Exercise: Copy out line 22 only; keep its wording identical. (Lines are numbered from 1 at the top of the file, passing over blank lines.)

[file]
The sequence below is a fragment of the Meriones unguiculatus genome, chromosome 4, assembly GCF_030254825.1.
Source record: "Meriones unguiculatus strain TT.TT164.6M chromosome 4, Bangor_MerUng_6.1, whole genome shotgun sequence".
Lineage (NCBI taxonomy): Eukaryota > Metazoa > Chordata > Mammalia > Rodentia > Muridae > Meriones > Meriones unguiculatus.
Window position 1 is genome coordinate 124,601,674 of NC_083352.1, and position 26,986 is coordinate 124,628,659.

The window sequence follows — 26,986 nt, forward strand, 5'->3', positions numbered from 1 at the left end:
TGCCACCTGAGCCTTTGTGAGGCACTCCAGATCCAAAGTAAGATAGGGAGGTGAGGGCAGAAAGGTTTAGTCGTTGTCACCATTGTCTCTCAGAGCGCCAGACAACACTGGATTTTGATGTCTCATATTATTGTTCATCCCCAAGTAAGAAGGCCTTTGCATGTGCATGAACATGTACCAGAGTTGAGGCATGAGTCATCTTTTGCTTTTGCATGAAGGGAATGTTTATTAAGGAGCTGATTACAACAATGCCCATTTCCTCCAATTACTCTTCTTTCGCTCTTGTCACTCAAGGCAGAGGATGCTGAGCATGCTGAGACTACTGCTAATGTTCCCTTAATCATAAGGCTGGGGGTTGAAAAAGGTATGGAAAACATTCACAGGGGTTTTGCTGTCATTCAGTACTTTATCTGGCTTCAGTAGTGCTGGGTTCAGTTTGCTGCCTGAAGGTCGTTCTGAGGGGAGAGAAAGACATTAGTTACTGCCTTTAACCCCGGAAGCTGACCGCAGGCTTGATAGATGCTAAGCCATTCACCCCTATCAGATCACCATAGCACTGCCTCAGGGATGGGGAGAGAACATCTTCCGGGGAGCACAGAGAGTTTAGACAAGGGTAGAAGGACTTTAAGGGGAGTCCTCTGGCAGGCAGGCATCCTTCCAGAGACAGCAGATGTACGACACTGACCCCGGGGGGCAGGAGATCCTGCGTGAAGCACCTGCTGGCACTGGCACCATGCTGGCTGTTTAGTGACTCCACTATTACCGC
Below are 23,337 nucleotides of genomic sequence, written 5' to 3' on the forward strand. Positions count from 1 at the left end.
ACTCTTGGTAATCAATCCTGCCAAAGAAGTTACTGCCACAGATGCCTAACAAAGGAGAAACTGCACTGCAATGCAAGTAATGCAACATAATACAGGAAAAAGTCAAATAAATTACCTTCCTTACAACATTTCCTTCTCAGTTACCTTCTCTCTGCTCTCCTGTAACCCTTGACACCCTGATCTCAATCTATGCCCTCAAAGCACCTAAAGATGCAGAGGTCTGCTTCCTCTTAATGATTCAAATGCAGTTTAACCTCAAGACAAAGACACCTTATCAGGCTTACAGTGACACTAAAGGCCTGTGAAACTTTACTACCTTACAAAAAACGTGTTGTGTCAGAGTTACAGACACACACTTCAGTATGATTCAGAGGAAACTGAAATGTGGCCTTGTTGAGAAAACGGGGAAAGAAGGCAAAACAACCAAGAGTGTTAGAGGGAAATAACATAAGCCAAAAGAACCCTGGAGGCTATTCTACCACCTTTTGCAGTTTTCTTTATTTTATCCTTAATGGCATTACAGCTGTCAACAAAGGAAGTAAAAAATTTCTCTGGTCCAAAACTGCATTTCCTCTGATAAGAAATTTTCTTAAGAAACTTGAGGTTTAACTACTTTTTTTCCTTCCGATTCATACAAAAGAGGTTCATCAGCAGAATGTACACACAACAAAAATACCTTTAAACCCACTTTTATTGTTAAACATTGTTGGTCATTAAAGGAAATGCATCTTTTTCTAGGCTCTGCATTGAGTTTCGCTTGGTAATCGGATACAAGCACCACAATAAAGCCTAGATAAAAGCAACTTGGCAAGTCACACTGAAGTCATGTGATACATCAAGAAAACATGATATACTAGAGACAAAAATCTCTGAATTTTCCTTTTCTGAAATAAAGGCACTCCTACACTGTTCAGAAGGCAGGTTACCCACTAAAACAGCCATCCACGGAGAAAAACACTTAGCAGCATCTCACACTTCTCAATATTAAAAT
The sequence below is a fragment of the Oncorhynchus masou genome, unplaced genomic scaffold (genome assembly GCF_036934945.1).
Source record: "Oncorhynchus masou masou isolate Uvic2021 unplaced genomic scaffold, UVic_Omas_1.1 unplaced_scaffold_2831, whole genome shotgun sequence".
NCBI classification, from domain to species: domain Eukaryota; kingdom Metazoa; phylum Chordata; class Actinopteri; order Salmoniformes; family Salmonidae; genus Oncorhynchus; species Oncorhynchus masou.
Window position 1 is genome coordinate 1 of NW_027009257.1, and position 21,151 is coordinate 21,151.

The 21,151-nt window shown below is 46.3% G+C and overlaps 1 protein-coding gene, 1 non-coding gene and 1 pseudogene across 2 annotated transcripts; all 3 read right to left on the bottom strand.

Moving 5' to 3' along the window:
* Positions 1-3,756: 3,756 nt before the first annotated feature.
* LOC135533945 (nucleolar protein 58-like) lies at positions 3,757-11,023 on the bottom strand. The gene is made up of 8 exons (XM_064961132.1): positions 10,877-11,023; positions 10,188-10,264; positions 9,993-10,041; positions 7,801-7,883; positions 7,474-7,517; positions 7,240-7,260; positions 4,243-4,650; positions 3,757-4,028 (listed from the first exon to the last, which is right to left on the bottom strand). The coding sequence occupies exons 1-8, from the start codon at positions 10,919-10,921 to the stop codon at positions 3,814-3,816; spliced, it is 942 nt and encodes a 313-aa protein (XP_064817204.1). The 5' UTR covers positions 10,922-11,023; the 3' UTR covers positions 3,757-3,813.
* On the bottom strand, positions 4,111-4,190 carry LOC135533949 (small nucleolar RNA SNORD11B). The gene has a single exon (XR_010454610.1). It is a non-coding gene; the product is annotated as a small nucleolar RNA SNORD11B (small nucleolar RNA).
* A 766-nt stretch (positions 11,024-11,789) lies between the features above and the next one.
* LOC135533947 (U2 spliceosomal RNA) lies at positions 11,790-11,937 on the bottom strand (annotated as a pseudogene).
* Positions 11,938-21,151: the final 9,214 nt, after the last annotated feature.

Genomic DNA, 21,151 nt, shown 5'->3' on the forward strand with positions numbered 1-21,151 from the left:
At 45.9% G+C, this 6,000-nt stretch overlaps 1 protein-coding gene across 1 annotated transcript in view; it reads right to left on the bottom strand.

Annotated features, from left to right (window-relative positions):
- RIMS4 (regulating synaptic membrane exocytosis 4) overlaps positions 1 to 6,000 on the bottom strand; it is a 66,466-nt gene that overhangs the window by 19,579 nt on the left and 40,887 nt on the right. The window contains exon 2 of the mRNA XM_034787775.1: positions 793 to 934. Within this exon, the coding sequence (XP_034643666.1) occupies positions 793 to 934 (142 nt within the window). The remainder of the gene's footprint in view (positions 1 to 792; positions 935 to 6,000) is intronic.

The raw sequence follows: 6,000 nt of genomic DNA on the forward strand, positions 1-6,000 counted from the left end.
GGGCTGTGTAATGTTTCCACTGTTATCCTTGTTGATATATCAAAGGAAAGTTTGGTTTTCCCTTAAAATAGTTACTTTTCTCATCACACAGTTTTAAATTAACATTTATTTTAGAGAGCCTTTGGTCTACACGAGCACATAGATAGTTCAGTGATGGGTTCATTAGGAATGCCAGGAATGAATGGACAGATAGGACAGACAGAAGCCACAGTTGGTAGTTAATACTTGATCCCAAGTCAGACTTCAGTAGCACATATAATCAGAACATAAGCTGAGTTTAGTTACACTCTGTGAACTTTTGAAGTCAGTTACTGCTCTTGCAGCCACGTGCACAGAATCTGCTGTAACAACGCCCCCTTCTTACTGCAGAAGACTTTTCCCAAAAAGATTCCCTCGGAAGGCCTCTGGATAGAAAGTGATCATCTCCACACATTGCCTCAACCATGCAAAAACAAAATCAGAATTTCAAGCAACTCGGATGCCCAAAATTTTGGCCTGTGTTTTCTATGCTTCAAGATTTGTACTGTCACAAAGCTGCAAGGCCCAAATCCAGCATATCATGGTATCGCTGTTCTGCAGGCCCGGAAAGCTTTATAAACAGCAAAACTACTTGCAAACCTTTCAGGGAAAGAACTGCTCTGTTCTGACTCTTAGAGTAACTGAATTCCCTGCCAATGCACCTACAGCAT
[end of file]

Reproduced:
At 45.9% G+C, this 6,000-nt stretch overlaps 1 protein-coding gene across 1 annotated transcript in view; it reads right to left on the bottom strand.